I have been teaching about growing vegetables for many years. I grow vegetables because I like to cook and you get the best product if you grow it yourself. My criteria for selecting what to grow is that I either grow things that taste best when you grow it fresh like tomatoes, or I grow things that cost money in the store but are really not hard to grow at all, like lettuce and leeks.
I will say that pretty much every class I have ever taught when I mention leeks I always get questions on the topic as I think there is a misconception about growing leeks. It is not hard at all. In fact;
- Leeks are easy to grow
- Leeks are cheap to grow
- Leeks are generally easy to care for
So lets get started. What you need to grow leeks:
- A basement grow set up. WANT TO LEARN HOW TO SET THIS UP?
- Leek seed
- Soilless mix/Seed Starting mix
- Pots, water, you get the idea
Start with a small flat, pot, six-pack, whatever. Fill to within one-half inch of top edge of container with moist seed starting mix. Firm gently, sprinking seed on top being generous. Sprinkle the top of the soil/seed with vermiculite or more soil less mix to cover. Top water gently, wait until it germinates.
This was a plastic tray mushrooms from the store came in. I like the size and it is sturdy. As you can see I put a whole bunch of seed on there. Leek seed is one of the only species of seeds that don’t really do well year to year so I planted about half a package. Leek seed, as with all the Alliums, takes a good 10-14 days to germinate so be patient. Normally with most vegetables you need to thin when they hit first true leaf, but I don’t do that with leeks like I would with tomato or lettuce.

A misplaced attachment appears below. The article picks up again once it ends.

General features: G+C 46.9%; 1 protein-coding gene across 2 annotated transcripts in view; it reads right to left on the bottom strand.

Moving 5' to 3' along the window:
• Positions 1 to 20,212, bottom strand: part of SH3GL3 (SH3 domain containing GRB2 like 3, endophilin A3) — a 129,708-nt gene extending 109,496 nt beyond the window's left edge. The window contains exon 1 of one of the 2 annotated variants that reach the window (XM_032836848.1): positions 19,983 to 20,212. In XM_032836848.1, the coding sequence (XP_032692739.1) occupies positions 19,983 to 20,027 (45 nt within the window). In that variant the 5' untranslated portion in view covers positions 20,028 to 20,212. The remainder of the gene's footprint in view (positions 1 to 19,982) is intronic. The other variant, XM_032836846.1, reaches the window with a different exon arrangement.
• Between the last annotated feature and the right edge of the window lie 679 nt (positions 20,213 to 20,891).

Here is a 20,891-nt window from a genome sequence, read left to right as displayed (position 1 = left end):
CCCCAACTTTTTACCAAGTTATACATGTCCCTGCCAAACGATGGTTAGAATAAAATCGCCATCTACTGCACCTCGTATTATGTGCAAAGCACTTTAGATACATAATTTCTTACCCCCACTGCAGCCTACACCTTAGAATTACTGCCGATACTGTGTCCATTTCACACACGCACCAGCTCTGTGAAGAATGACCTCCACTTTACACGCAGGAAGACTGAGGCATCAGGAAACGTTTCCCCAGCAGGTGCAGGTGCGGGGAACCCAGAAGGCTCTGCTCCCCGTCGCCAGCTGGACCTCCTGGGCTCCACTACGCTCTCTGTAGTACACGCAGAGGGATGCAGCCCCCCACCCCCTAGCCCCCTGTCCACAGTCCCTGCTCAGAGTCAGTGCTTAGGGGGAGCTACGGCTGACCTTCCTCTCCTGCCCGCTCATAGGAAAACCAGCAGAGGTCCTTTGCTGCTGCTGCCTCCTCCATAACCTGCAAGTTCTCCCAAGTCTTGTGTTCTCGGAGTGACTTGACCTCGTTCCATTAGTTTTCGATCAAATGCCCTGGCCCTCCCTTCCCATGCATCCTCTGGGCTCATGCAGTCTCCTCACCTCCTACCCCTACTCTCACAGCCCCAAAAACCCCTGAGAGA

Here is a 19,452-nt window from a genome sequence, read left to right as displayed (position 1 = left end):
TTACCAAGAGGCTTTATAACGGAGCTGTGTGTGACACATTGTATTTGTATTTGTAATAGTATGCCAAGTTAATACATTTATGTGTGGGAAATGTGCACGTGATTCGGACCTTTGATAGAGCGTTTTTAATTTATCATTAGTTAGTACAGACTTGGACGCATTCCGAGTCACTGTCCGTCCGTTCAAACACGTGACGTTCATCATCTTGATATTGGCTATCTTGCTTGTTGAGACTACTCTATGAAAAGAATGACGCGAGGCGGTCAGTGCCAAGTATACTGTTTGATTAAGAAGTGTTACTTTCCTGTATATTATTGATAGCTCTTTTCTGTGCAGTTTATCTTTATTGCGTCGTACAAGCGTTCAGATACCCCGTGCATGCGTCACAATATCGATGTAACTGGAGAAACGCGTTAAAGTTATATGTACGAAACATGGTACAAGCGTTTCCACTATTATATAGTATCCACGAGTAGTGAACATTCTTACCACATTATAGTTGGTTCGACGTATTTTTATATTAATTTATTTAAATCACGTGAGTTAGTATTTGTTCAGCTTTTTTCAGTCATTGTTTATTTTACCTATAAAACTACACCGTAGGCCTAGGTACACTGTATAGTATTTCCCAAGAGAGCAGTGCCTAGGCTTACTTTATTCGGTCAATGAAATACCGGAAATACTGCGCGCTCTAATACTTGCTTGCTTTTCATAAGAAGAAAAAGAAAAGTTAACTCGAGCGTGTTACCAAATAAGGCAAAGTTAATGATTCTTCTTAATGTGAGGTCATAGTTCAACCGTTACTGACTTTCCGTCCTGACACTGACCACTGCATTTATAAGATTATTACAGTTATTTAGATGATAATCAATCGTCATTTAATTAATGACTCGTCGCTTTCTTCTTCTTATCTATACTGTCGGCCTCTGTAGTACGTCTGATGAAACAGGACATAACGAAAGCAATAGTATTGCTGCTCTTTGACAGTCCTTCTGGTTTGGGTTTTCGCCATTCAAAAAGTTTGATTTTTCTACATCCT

When you have the first true leaf it is time to gently seperate the plants to move them one stage up, into individual cells. Most plants appreciate you being gentle. You can pick them up by the leaves or the root ball, just do not abuse the stem. Leeks (and most onion types) are tougher than most. I just gently seperate them in a pan.
Make sure that you tease them apart and not tear the roots too much. It helps if the dirt is wet when you do this. Put a little bit of soil in each planting cell then put a leet plant in it. Each little transplant should have a few roots coming off the stem end.
Next you backfill with more soil around each plant about up to the rim of each cell or pot. Gently firm the soil around each transplant and make sure the roots are all buried. Put the containers into water that has a little bit of fertilizer in it. Remember, each seed has enough nutrients in it to get a leaf or two going, but then they need fertilizer.
The blue mushroom container planting flat had enough little seedlings that after careful division and transplanting ended up giving me 63 plants. Look for further installments on this website as they grow.